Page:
The Nerve Touched and Not Released
I was hoping to move on from the general spat centering around some comments that Instapundit made regarding Vatican anti-Semitism. However, a couple hours ago, I noticed that he'd upped the ante, as it were, by linking to a post by Meryl Yourish. As one whose main objection was that Mr. Reynolds referred to Vatican behavior "lately" with only a photo from last April for justification, citing Yourish's evidence to be charitable moves the discussion to a new level at which any sort of accord becomes less likely.
Most of Yourish's points can be addressed, in part, by reading the links that she provides. Overall, however, not one of the instances is from after the Church of the Nativity debacle. Furthermore, many of the controversies, such as apologies, canonizations, and crosses at Auschwitz, seem to me inextricably submerged in an environment of misunderstandings and mutual suspicion that is to be expected after centuries of discord. Indeed, Yourish writes:
This is the point where she and I agree and then disagree. Mr. Reynolds didn't call "those actions anti-Semitic." He specifically referred to recent actions, and none of Yourish's points qualify. Her only point addressing current events is the Vatican's "[i]ssuing statement after statement in support of the Palestinians while also issuing statements against Israeli." This, however, overlooks statements condemning terrorism and suicide bombing specifically, which can be found even among the links that she provides.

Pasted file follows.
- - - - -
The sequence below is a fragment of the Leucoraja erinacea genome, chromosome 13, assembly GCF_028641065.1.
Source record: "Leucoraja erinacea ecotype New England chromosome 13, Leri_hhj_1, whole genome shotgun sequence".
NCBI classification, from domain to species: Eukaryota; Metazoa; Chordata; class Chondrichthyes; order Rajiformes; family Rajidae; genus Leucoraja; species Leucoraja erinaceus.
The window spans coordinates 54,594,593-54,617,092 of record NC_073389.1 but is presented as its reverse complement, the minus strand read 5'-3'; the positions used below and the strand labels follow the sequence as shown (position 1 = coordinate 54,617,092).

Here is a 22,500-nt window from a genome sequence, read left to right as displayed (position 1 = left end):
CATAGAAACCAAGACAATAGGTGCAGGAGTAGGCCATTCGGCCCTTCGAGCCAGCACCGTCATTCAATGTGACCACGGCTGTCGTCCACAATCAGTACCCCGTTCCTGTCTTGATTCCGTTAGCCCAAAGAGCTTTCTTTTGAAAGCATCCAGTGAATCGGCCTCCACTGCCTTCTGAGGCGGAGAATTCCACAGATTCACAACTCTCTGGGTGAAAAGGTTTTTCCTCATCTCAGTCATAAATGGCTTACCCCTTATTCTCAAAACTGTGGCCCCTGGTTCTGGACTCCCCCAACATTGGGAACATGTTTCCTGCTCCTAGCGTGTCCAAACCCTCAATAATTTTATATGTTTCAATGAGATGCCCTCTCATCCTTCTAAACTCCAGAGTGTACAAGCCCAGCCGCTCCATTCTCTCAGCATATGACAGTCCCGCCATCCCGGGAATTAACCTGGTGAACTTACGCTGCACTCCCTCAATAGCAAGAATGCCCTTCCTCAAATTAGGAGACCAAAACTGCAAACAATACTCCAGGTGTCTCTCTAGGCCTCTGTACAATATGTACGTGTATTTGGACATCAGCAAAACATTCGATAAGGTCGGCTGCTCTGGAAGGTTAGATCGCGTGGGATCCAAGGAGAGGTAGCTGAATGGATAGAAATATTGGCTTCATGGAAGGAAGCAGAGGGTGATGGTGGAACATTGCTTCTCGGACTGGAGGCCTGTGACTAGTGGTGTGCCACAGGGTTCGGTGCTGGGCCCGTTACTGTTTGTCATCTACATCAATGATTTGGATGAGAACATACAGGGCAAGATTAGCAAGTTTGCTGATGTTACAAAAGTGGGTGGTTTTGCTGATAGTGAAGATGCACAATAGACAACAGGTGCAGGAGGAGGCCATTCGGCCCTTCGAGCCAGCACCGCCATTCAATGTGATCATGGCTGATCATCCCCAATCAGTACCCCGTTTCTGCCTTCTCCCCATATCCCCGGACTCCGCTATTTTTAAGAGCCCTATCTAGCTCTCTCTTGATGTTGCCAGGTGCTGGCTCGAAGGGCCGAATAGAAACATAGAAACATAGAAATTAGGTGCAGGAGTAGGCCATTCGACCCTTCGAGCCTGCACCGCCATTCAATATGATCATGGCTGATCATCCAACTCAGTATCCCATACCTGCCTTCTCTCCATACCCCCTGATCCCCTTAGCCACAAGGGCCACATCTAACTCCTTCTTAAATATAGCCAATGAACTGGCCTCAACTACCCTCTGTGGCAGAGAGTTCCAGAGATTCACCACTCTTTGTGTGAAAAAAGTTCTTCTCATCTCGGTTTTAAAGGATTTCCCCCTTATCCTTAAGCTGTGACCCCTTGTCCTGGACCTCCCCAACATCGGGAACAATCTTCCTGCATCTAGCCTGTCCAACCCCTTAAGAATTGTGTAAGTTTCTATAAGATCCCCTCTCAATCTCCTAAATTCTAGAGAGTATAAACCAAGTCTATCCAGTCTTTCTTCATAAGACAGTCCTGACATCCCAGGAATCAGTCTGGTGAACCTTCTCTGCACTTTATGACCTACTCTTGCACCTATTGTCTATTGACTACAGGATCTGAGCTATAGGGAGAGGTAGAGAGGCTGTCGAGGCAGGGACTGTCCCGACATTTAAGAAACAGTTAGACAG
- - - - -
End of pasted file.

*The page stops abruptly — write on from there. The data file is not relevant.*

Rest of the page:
If there is a story of what's happened "lately" between the Vatican, Israel, and Jews, it is positive and indicative of further progress. For this reason, I scrapped a point-by-point response to Yourish that I'd spent a few hours putting together. I don't think it is worth arguing over; in fact, I think it counterproductive and recalcitrant. It is much better, in my opinion, to look at recent happenings. Here's one from early December, when the Pope met with Israeli President Moshe Katsav:
Condemning anti-Semitism and saying "God bless Israel" are not indicative of hatred for Jews. But any Catholic knows that part of reconciliation is admission of sins, and toward that end, in February, the Vatican released its archives from the controversial period leading up to World War II. Certainly, the picture that emerges will be good and bad, from the Catholic perspective, but at least it may be addressed:
Lastly, today there was an historical meeting that resulted in joint condemnation of terrorism:
Of Yourish's links, Mr. Reynolds says, "I thought that most people in the blogosphere knew all this stuff, but maybe not." Well, since nobody cited these more recent events, I guess even fewer knew about them.
Posted by Justin Katz @ 12:51 AM EST